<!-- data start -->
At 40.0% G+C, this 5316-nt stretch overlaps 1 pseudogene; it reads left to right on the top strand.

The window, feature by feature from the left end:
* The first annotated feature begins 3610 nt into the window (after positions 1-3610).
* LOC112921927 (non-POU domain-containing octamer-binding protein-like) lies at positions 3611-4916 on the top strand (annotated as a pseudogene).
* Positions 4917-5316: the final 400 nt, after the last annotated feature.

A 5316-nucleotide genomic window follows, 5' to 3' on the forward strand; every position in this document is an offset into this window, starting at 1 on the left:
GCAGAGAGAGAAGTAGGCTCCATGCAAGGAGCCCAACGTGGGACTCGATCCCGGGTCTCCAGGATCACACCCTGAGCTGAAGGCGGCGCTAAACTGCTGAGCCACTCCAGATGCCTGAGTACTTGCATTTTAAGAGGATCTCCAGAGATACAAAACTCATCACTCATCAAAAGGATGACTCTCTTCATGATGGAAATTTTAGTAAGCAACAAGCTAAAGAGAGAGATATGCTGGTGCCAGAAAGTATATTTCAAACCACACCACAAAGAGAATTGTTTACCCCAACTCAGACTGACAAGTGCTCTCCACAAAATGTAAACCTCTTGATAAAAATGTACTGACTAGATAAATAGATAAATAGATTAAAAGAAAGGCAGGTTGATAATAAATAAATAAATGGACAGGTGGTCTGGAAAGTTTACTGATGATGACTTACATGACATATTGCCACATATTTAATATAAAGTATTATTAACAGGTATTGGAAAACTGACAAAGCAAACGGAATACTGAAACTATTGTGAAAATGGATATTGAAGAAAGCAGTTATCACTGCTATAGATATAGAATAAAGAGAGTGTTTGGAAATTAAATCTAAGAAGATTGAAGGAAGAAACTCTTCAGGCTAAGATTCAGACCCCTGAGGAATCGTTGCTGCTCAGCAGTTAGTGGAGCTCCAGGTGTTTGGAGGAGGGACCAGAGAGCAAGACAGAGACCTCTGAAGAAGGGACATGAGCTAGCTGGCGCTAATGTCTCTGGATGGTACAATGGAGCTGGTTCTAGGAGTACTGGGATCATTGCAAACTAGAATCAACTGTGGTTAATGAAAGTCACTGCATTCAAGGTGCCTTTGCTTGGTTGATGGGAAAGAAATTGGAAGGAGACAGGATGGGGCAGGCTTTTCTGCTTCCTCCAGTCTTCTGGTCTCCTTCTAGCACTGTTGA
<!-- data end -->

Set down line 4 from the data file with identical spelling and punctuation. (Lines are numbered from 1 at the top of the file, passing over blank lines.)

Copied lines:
* LOC112921927 (non-POU domain-containing octamer-binding protein-like) lies at positions 3611-4916 on the top strand (annotated as a pseudogene).